This week is children’s mental health week – which is a great opportunity to raise awareness of the challenges our young people face. It’s something we need to talk about more than ever, as local government, education and health providers are increasingly recognising the impact has COVID had on our children, and are creating resources to help support them. Here Family Action employee and trained social worker Hardeep gives some tips on how to support your child aged four or over to manage their emotions and build resilience.
The tips below can help your child to develop good emotional resilience and hopefully help to prevent any mental health concerns, but they’re no substitute for professional support if it’s required. Remember to seek advice and support from your GP if you are concerned about your child’s mental health.
1. Focus on breathing
Deep breathing exercises are useful as they help children relax and calm themselves when they experience stress or frustration. They’re also something parents can help with, as you can practice deep breathing exercises together.
For example, if you follow the NHS’ guide to breathing exercises you can support your child by helping them with their counting. You can also help to make it fun by using techniques such as ‘blowing out a candle’. This involves asking your child to imagine they are holding a candle before taking in a deep long breath and “blowing out the candle” as they exhale.
2. Get active
Exercise helps strengthen the brain as the chemicals that are released help generate positive moods, making us more resilient to stress and adversity. The good news is that there’s no “correct” exercise… Anything your child finds engaging can help. This can include yoga, cycling, sports such as football, playing on the swings or even a fun game of tag.
“Exercise helps strengthen the brain as the chemicals that are released help generate positive moods, making us more resilient to stress and adversity.”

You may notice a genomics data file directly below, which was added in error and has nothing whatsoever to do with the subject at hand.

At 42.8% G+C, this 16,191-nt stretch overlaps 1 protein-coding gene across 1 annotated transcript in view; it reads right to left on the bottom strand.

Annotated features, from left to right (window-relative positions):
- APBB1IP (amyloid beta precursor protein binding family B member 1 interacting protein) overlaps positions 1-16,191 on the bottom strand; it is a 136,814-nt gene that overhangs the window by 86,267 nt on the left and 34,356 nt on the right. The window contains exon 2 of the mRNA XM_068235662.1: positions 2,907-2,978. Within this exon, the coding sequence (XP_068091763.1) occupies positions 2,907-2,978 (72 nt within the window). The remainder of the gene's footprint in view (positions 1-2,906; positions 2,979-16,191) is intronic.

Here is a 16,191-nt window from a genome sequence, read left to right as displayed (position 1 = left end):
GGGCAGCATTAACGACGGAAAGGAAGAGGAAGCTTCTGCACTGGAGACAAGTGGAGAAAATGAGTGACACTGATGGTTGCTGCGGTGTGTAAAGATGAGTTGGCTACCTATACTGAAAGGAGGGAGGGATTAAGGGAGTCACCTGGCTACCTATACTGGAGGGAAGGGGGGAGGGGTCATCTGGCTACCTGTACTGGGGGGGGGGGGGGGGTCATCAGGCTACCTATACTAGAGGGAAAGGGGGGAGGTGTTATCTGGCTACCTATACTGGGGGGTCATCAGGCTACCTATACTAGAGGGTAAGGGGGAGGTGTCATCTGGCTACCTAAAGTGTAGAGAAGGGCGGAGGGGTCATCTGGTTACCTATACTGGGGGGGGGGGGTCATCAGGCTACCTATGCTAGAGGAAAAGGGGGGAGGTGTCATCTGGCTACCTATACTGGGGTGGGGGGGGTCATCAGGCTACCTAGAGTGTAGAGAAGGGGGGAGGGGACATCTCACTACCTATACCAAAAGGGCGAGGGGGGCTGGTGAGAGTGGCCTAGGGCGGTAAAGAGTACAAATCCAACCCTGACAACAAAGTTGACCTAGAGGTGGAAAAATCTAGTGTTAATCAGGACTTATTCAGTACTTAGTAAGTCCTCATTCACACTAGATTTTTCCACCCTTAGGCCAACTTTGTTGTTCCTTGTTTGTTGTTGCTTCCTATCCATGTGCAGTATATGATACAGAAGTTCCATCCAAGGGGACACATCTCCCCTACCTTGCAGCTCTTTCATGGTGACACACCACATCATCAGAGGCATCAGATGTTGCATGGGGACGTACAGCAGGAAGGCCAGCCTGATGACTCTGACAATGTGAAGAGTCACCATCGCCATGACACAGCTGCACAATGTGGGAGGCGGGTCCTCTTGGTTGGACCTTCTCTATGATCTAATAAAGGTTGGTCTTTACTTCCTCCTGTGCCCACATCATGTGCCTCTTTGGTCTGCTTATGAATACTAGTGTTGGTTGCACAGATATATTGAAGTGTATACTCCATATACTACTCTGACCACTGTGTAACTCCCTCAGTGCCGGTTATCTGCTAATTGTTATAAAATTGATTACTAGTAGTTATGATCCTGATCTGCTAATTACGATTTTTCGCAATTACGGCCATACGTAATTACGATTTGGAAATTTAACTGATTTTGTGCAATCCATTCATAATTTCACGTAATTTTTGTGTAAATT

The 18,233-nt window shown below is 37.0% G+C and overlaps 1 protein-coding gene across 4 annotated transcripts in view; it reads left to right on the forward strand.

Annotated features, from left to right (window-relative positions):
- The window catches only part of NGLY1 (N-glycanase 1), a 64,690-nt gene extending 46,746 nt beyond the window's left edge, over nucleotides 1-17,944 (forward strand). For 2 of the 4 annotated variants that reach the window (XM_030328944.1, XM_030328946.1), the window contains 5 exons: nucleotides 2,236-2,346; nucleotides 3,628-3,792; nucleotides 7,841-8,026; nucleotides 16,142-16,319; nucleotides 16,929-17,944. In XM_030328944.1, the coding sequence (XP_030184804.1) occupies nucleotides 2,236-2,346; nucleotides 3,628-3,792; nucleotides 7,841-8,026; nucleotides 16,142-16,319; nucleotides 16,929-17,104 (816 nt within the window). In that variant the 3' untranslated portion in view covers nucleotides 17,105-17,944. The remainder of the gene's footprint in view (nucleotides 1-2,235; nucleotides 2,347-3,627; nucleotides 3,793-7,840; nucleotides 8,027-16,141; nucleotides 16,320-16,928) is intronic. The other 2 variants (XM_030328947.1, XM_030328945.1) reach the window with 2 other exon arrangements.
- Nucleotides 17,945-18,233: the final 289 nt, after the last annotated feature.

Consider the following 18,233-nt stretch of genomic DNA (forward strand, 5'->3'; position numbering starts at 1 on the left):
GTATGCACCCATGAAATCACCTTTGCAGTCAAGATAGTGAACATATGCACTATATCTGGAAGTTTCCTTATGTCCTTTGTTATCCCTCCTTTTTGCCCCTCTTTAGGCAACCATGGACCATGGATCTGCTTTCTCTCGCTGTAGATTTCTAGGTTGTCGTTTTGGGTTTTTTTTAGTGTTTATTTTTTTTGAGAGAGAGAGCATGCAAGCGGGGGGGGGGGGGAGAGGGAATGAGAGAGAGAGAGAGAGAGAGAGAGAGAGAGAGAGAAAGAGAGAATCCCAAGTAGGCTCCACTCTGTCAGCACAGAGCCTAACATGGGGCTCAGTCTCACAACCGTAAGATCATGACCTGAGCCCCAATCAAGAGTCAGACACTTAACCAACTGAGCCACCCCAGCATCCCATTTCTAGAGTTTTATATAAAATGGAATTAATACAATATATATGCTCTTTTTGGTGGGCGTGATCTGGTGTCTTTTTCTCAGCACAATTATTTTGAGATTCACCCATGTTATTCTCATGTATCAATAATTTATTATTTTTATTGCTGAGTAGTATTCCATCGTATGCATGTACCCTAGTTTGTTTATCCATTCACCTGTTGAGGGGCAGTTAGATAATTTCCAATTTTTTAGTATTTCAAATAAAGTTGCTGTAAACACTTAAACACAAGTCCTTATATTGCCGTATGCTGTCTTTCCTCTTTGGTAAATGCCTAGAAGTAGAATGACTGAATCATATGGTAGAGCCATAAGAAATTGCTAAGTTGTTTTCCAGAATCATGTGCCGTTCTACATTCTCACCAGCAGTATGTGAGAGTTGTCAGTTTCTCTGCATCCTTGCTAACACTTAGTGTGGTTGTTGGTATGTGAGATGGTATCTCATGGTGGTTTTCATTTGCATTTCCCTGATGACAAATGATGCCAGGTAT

3. Dump the worry
Children might not always be able to verbalise how they feel. Therefore, it helps to create a worry box that your child can use to “dump the worry”. You can support them with this by helping them to decorate it and talking them through how using it can help. For example, you can describe worries as a bag of bricks they carry around on their back all day, which would soon become exhausting. Try and help them think how relieving it would be to get rid of them! Alternatively, they can put the worry in the box for you to read and then talk through with them to see how you can help them solve it. Every child is different so consider the different approaches above and use the one that feels right for your child.
4. Positive affirmations
Another good way of setting a routine that promotes good mental health is to create a positive affirmation journal or happiness jar. You do this by writing down two positive statements or things that make you happy each evening. Discuss the activity with your child and help them tip the balance from negative thoughts to positive ones and, if possible, lead by example by doing the activity alongside them. This is a useful practical activity as on sad days you can encourage your child to pick out two things from the journal or jar to reflect on.
5. Time together
As parents, it is understandable we go into “fix it” mode when something appears to be wrong and we can place too much emphasis on new strategies to make things better. However, sometimes going back to basics can be just as useful. Try to find at least some time each day to sit with your child and talk to them. Simple things such as asking how their day was or playing a board game can do wonders for their mental wellbeing, especially if you remain positive and continue to reassure your child that things will get better.
Supporting your child can be demanding and, while your child needs support to help them feel protected and secure, it can be emotionally exhausting. Remember you are only human! It is important that you look after yourself for you and for your child who relies on you. As stated at the beginning you should seek professional help if you’re worried about your child’s mental health in any way. It’s okay to ask for help.
Take time and space to talk about and reflect upon your feelings with someone you trust, whether that’s a friend, a family member or a counsellor. Alternatively, if you’re struggling for any reason you can contact our FamilyLine service for free support, practical information, guidance and access to counselling or mentoring to help you tackle family pressures.